Stonehenge Essay Research Paper Stonehenge is surely

Stonehenge Essay, Research Paper Stonehenge is surely Britain’s greatest national icon, symbolizing mystery, power and endurance. Its original purpose is unclear to us, but some have

Stonehenge Essay, Research Paper

Stonehenge is surely Britain’s greatest national icon, symbolizing mystery,

power and endurance. Its original purpose is unclear to us, but some have

speculated that it was a temple made for the worship of ancient earth deities.

It has been called an astronomical observatory for marking significant events on

the prehistoric calendar. Others claim that it was a sacred site for the burial

of high-ranking citizens from the societies of long ago.

While we can’t say with any degree of certainty what it was for, we can say

that it wasn’t constructed for any casual purpose. Only something very important

to the ancients would have been worth the effort and investment that it took to

construct Stonehenge.

The stones we see today represent Stonehenge in ruin. Many of the original

stones have fallen or been removed by previous generations for home construction

or road repair. There has been serious damage to some of the smaller bluestones

resulting from close visitor contact and the prehistoric carvings on the larger

sarsen stones show signs of significant wear.

In its day, the construction of Stonehenge was an impressive engineering

feat, requiring commitment, time and vast amounts of manual labor. In its first

phase, Stonehenge was a large earthwork; a bank and ditch arrangement called a

henge, constructed approximately 5,000 years ago. It is believed that the ditch

was dug with tools made from the antlers of red deer and, possibly, wood. The

underlying chalk was loosened with picks and shoveled with the shoulderblades of

cattle. It was then loaded into baskets and carried away. Modern experiments

have shown that these tools were more than equal to the great task of earth

digging and moving.

About 2,000 BC, the first stone circle (which is now the inner circle),

comprised of small bluestones, was set up, but abandoned before completion. The

stones used in that first circle are believed to be from the Prescelly

Mountains, located roughly 240 miles away, at the southwestern tip of Wales. The

bluestones weigh up to 4 tons each and about 80 stones were used, in all. Given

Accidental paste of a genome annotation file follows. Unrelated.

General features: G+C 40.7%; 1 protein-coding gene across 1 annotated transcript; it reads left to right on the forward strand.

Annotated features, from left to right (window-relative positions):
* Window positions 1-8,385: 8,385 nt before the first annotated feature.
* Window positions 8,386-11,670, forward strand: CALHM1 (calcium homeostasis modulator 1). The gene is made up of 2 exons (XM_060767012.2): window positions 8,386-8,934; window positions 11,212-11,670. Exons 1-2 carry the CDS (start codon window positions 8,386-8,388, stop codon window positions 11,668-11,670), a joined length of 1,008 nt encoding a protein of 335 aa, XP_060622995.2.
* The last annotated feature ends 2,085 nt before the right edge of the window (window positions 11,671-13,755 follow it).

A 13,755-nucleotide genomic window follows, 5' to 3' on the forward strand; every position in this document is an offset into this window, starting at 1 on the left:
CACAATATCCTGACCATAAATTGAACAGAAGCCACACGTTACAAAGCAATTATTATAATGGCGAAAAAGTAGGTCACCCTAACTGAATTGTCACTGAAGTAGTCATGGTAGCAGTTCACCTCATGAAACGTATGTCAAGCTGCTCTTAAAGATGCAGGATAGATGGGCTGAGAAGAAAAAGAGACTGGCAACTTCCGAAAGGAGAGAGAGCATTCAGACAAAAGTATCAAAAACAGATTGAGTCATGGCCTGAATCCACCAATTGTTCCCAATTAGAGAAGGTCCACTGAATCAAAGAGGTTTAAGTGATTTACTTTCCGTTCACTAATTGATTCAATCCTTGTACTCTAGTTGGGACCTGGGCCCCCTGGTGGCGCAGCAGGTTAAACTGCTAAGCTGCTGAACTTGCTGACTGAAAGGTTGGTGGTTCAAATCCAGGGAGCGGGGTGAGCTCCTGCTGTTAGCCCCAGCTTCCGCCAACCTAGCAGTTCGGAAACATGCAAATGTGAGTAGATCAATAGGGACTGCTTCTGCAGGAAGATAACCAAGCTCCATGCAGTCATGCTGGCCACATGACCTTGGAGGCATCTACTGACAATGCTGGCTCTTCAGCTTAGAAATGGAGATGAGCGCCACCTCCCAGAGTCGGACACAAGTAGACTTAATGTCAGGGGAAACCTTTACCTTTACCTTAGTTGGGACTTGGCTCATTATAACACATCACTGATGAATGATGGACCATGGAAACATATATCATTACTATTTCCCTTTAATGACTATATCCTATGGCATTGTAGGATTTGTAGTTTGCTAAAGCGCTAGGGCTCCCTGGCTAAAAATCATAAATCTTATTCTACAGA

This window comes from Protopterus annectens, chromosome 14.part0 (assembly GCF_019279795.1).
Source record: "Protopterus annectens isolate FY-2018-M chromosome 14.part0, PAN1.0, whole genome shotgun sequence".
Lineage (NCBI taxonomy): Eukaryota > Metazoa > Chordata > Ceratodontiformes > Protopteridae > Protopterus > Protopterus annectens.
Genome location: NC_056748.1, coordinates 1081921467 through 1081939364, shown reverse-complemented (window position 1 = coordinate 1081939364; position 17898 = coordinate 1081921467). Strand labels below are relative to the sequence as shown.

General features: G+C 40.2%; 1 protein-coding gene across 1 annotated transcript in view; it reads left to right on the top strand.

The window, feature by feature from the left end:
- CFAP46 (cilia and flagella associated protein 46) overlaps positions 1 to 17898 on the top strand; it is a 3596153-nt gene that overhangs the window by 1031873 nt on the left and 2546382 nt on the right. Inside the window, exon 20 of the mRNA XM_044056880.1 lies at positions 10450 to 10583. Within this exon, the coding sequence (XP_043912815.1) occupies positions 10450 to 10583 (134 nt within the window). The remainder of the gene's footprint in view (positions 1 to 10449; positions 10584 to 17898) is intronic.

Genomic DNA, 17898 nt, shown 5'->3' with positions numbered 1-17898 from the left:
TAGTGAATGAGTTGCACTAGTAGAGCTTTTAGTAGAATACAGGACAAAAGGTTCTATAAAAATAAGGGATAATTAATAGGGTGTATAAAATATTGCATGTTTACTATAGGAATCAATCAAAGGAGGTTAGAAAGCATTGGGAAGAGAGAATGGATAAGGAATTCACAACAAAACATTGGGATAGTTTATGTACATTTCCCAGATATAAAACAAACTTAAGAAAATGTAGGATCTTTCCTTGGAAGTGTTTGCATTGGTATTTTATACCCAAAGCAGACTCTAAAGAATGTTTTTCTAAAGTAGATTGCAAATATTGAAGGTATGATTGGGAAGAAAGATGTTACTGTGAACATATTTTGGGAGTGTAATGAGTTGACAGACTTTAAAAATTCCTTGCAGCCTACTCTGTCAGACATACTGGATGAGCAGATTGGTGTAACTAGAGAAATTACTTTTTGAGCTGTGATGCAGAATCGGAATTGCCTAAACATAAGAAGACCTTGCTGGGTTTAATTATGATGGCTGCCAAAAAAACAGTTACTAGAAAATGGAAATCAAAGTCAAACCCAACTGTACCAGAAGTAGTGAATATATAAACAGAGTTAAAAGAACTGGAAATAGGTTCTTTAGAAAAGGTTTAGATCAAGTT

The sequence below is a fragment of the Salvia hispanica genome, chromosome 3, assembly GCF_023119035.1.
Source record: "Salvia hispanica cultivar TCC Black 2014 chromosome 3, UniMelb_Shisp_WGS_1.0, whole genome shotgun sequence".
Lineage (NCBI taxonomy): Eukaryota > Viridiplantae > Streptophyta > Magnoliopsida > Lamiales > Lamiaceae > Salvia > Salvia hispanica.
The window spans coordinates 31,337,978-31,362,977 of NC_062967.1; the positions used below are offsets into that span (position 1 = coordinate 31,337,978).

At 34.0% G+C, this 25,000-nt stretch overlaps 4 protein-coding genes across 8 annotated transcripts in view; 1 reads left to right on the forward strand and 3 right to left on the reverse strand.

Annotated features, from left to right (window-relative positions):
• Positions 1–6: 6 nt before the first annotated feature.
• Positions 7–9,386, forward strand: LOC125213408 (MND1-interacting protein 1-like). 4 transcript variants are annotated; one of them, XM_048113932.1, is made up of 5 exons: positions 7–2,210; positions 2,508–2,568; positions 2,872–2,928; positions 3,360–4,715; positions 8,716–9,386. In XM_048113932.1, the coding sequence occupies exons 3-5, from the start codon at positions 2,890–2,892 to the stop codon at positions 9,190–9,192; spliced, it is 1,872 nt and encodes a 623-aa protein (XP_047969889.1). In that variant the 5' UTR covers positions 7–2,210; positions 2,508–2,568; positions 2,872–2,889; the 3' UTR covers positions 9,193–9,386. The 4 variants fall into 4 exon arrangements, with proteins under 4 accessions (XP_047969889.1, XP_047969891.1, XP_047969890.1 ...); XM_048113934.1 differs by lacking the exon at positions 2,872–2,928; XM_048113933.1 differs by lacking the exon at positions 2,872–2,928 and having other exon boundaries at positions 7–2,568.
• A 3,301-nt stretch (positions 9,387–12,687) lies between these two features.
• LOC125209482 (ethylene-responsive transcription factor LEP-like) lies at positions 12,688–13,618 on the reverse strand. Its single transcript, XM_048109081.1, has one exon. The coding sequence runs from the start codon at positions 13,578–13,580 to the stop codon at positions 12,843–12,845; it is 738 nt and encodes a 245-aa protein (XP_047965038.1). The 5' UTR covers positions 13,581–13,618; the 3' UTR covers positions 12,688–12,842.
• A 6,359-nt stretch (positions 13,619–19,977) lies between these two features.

the distance they had to travel, this presented quite a transportation problem.

Modern theories speculate that the stones were dragged by roller and sledge

from the inland mountains to the headwaters of Milford Haven. There they were

loaded onto rafts, barges or boats and sailed along the south coast of Wales,

then up the Rivers Avon and Frome to a point near present-day Frome in Somerset.

From this point, so the theory goes, the stones were hauled overland, again, to

a place near Warminster in Wiltshire, approximately 6 miles away. From there,

it’s back into the pool for a slow float down the River Wylye to Salisbury, then

up the Salisbury Avon to West Amesbury, leaving only a short 2 mile drag from

West Amesbury to the Stonehenge site.

The giant sarsen stones (which form the outer circle), weigh as much as 50

tons each. To transport them from the Marlborough Downs, roughly 20 miles to the

north, is a problem of even greater magnitude than that of moving the

bluestones. Most of the way, the going is relatively easy, but at the steepest

part of the route, at Redhorn Hill, modern work studies estimate that at least

600 men would have been needed just to get each stone past this obstacle.

Once on site, a sarsen stone was prepared to accommodate stone lintels along

its top surface. It was then dragged until the end was over the opening of the

hole. Great levers were inserted under the stone and it was raised until gravity

made it slide into the hole. At this point, the stone stood on about a 30?

angle from the ground. Ropes were attached to the top and teams of men pulled

from the other side to raise it into the full upright position. It was secured

by filling the hole at its base with small, round packing stones. At this point,